How many hours did you spend in meetings last week?
How much time did you dedicate to learning and personal development?
If you have to guess, you need to stop it. I'm far from being a data person, but this is one of a few areas (money is the other), where you need data!
You need to be tracking your working time, every second of the day.
You’ll know how many hours you’re actually working. Think you work a 40-hour week? Your actual heads down work time might be 25 hours.
Accountability. That Facebook scrolling time, what are you going to log that as? Tracking your time keeps you honest.
Data behind how much you charge for services. When I first got started freelancing (and still today), I tracked my hours. I did this so I could learn approximately how long it takes me to do things like new client research, writing a website, and writing a blog post. Now, I can present my clients with a single rate that eliminates all the guesswork of wondering how long a task will take me to complete.
Productivity. When I'm watching the little timer going and I'm in the middle of writing this blog post and get the urge to check my email, I stop. Also, when I see the timer has been running for over an hour and I haven't taken a break because I've been in the zone, I force a break. My brain and productivity will thank me in the long run.
Where your life minutes are going. If you have a goal of quitting your day job and becoming an entrepreneur, you’re going to have a lot of work to do. This is totally an understatement. This way, you can check-in mid-day, mid-week, mid-month, and mid-year if you’re spending a disproportionate amount of time on tasks that aren’t adding to your bottom line or bringing you joy.
Tasks I track:
Blogging. I track the time it took me to write this blog post and every post on my website.
Website updating. When I’m writing new web copy or tweaking my About page for the 38th time, I’m tracking it.
Client work. I estimate based on how long I think a task will take, if my effective hourly rate is $10 an hour, I’m doing something seriously wrong or taking way too long.
Proposal time. This is the time I spend talking to potential clients, preparing proposals and discussing estimates.
Volunteer time. I volunteer my time for writing for a few organizations and need to track this for a few reasons, but also, I have to keep an eye on my work for free time.
In 2017, I’ve worked over 500 hours. In the chart above, you’ll see a spike in time starting in April. This is when I left my corporate 9-5 to write full-time. I tracked my work as a management consultant separately.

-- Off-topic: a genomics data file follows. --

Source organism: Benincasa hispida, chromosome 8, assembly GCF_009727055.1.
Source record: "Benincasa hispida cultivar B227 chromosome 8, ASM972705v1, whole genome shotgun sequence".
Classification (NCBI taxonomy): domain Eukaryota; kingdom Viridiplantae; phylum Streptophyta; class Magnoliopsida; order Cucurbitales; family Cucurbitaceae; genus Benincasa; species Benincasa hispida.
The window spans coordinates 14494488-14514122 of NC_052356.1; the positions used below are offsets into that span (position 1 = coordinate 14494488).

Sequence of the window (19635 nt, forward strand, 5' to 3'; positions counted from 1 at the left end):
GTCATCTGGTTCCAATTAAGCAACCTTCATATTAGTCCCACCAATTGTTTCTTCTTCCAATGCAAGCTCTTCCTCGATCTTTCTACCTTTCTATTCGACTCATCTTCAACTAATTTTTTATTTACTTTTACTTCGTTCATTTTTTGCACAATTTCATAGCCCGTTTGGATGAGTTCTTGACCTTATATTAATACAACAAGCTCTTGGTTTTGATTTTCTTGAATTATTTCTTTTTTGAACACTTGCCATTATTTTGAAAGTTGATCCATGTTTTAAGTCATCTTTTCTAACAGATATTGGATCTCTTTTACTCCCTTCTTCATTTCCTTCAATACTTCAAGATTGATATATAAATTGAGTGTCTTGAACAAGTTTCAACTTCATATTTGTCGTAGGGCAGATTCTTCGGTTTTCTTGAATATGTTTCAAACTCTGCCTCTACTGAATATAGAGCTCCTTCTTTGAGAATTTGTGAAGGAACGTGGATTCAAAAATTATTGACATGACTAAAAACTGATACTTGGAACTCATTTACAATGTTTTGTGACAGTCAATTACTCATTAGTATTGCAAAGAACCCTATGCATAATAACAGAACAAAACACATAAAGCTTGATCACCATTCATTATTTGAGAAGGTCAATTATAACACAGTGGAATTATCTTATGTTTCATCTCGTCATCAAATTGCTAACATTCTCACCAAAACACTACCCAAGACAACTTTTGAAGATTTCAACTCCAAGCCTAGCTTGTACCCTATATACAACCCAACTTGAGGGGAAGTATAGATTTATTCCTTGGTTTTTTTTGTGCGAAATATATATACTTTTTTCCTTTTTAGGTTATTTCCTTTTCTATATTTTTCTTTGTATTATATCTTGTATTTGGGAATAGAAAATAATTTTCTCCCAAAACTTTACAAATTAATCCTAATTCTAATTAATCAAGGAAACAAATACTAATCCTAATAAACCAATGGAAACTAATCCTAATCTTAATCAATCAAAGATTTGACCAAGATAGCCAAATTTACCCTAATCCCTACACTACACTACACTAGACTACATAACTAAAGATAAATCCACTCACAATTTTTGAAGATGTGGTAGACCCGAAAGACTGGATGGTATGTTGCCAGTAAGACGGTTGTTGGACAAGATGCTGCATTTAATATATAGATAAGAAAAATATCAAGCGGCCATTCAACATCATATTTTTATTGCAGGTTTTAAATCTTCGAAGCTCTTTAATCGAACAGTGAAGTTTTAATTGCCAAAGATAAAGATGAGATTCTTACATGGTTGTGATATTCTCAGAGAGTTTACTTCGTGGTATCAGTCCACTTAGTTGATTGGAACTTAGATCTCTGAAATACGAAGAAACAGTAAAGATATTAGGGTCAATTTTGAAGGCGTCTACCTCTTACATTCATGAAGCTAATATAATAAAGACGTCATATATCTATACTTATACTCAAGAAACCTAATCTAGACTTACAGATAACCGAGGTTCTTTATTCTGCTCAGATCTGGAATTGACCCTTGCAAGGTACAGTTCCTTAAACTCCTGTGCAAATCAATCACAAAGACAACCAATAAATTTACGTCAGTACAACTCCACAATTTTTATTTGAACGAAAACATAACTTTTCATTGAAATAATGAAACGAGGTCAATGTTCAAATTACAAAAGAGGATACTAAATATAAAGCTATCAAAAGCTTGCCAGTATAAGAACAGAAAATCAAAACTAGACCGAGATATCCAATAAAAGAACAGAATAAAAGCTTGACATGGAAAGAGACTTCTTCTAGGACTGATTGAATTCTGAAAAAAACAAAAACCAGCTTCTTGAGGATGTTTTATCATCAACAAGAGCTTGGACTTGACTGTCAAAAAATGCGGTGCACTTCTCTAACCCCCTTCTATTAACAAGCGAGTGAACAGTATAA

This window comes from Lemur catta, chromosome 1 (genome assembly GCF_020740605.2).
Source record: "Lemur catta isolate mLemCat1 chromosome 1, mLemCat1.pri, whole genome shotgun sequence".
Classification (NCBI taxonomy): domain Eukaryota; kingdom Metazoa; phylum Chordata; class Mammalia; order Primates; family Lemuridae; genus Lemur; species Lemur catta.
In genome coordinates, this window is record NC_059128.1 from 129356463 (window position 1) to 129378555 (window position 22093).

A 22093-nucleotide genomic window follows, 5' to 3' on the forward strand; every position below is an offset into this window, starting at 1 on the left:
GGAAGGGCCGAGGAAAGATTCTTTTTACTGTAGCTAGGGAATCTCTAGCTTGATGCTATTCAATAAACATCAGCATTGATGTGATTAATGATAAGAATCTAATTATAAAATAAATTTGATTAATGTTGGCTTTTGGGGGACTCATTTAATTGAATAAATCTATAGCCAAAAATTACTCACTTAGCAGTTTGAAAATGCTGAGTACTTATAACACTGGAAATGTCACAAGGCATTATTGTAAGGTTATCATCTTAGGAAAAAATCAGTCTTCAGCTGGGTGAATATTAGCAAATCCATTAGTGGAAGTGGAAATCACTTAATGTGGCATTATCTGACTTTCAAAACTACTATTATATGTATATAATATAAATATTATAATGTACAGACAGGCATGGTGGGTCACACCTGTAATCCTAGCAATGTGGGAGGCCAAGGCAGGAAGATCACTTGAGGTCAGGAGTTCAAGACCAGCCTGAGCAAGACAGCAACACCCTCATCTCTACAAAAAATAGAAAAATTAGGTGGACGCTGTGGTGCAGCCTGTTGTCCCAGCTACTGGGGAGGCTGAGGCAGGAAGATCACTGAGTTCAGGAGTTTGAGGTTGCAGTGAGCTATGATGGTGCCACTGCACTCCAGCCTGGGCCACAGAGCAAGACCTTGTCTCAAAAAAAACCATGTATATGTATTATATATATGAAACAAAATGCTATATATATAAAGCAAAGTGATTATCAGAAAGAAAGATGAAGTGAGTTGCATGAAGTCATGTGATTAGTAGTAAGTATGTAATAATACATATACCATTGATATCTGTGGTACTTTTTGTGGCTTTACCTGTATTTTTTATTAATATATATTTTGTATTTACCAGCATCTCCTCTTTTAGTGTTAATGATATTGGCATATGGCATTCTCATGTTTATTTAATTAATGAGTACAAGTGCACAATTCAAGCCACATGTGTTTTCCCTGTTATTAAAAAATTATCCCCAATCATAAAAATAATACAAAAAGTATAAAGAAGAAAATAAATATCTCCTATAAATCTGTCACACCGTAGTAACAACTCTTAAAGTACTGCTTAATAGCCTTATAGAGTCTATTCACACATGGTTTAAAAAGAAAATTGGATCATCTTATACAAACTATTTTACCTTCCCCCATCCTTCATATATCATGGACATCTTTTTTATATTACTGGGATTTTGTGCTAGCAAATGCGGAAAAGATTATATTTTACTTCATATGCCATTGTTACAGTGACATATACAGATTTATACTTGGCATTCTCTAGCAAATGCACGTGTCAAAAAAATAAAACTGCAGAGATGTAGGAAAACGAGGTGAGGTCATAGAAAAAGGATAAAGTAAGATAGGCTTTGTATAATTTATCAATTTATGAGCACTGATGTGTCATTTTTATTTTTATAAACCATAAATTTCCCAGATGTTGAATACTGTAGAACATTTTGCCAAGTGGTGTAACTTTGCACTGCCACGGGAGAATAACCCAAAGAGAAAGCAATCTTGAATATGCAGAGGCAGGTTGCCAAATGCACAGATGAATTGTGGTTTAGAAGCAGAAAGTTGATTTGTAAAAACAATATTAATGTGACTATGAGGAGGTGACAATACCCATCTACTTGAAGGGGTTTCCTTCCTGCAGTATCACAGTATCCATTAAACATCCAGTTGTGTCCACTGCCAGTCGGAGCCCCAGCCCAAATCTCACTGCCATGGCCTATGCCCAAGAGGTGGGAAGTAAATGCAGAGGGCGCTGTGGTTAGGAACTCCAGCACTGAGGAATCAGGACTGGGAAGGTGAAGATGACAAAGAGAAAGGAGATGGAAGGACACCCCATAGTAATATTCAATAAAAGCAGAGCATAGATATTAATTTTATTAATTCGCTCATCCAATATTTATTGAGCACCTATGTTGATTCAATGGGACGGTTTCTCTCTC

My biggest finding
I thought that when I started working for myself full-time, I’d easily log 40-50 hours per week. Isn’t that what entrepreneurs do?
I was dead wrong. Between school pickup and drop off, summer vacation landing in the middle of my new freelance career, and realizing that I had this thing called creative energy and I needed to refill my creative well to bring my best work for my clients, I was heads-down working or writing 20-25 hours per week.
What I use to track my time
I use an online tool called Toggl. So far, the free version has given me everything I need, and I haven’t needed a premium subscription. There are other tools out there, but I’m happy with this one for it’s easy and free-ness.
You could always use your calendar, or a pen and paper, but this is a handy tool. Especially if you’re billing by the hour. Your clients will be oh-so-impressed when you give them a time report from Toggl.
If you’re not used to tracking your time, this will take some time to become a habit. In management consulting, we usually had to bill our client time in 15-minute increments, so I’m used to being conscious of every minute.
If you have a big project you want to finish or are wondering, “where did all the time go?” Track your time. The answer is in the data.
If you liked this post, I think you’ll love these:
- A free daily practice to fill your creative well
- 10 free or cheap things to do when you're out of inspiration
- 10 unsexy ways to get things done and be wildly productive